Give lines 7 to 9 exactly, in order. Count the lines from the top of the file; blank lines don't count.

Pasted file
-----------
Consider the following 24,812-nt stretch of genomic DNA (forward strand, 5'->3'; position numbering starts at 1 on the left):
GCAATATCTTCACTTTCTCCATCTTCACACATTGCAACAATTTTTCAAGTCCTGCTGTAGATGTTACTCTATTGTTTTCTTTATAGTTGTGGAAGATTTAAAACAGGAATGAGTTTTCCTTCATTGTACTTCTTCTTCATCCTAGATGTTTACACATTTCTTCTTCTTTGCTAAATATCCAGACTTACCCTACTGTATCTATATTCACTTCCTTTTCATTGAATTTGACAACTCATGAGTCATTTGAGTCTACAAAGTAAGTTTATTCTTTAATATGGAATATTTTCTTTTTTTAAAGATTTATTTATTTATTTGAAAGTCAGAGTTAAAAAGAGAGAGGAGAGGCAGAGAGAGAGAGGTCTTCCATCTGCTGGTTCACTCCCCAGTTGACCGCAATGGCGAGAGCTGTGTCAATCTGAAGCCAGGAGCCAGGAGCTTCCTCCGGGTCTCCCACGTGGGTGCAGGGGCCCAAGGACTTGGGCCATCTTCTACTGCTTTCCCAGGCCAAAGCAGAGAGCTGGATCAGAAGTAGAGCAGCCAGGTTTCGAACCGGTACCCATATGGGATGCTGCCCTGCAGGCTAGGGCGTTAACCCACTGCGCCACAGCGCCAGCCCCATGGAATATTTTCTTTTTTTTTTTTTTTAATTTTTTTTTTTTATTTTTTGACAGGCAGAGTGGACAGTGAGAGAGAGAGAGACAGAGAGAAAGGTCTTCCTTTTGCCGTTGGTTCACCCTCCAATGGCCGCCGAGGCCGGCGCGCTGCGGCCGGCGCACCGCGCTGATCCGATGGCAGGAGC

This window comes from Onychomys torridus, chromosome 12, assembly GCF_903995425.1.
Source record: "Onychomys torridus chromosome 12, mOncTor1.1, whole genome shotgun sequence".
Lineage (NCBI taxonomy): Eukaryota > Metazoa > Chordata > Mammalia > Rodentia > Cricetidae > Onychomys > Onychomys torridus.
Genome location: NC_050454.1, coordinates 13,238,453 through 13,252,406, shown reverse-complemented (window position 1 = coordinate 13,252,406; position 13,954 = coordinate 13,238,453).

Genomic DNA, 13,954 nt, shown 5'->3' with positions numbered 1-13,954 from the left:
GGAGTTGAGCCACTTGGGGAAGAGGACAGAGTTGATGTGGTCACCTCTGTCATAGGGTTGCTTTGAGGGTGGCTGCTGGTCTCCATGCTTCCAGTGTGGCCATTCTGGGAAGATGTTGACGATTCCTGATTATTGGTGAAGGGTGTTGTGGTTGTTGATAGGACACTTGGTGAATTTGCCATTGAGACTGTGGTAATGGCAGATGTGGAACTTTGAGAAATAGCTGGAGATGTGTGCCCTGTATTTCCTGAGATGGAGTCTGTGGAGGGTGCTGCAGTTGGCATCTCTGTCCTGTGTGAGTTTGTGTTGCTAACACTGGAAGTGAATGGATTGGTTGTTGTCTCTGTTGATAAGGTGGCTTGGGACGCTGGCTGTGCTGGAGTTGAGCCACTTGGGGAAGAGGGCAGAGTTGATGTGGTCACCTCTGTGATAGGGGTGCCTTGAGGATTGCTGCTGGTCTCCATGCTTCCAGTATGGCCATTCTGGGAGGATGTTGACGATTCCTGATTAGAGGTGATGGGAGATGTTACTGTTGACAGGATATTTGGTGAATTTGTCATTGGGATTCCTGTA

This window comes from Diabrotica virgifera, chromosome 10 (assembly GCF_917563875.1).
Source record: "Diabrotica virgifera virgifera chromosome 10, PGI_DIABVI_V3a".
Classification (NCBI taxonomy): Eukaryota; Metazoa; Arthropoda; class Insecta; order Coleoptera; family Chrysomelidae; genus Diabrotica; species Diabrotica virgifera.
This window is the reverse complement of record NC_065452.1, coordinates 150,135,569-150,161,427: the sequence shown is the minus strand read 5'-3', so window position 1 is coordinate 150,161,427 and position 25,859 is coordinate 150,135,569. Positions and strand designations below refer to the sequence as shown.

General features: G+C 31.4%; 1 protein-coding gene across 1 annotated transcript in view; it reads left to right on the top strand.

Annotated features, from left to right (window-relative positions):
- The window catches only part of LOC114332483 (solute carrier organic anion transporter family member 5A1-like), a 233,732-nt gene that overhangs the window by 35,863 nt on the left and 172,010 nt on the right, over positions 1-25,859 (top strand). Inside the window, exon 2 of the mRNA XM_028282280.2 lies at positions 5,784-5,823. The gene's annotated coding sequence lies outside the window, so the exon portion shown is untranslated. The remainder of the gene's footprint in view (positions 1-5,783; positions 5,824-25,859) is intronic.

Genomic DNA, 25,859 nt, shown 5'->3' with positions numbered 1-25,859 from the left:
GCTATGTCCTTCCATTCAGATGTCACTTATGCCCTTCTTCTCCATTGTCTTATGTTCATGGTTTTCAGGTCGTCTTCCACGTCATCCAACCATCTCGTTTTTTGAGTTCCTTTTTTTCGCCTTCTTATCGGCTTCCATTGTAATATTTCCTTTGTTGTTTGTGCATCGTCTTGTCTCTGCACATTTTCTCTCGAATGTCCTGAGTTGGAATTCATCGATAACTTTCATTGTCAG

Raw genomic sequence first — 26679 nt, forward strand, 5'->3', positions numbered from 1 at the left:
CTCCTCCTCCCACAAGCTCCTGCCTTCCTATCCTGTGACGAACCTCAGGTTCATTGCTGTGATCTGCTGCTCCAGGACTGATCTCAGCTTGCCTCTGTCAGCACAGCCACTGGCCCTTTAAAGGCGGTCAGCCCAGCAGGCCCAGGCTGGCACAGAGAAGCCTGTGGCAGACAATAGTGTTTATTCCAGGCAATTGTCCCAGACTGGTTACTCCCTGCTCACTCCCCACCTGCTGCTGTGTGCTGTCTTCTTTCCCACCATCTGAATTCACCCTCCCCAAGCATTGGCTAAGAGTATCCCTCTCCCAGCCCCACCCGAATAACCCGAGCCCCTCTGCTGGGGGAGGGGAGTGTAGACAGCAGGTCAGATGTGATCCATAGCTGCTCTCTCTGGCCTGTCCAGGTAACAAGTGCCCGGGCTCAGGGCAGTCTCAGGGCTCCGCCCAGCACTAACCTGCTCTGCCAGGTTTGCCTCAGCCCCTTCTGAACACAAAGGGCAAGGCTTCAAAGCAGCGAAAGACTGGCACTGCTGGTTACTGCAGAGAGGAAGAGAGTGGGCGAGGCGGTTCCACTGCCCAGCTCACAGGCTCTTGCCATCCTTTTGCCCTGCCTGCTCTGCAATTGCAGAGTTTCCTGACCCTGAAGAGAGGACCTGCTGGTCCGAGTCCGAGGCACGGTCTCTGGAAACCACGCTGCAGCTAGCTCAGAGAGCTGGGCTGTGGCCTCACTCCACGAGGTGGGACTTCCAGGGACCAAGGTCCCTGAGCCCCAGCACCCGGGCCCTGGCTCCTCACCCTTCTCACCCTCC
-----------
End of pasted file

Genomic DNA, 13,954 nt, shown 5'->3' with positions numbered 1-13,954 from the left:
GGAGTTGAGCCACTTGGGGAAGAGGACAGAGTTGATGTGGTCACCTCTGTCATAGGGTTGCTTTGAGGGTGGCTGCTGGTCTCCATGCTTCCAGTGTGGCCATTCTGGGAAGATGTTGACGATTCCTGATTATTGGTGAAGGGTGTTGTGGTTGTTGATAGGACACTTGGTGAATTTGCCATTGAGACTGTGGTAATGGCAGATGTGGAACTTTGAGAAATAGCTGGAGATGTGTGCCCTGTATTTCCTGAGATGGAGTCTGTGGAGGGTGCTGCAGTTGGCATCTCTGTCCTGTGTGAGTTTGTGTTGCTAACACTGGAAGTGAATGGATTGGTTGTTGTCTCTGTTGATAAGGTGGCTTGGGACGCTGGCTGTGCTGGAGTTGAGCCACTTGGGGAAGAGGGCAGAGTTGATGTGGTCACCTCTGTGATAGGGGTGCCTTGAGGATTGCTGCTGGTCTCCATGCTTCCAGTATGGCCATTCTGGGAGGATGTTGACGATTCCTGATTAGAGGTGATGGGAGATGTTACTGTTGACAGGATATTTGGTGAATTTGTCATTGGGATTCCTGTA

This window comes from Diabrotica virgifera, chromosome 10 (assembly GCF_917563875.1).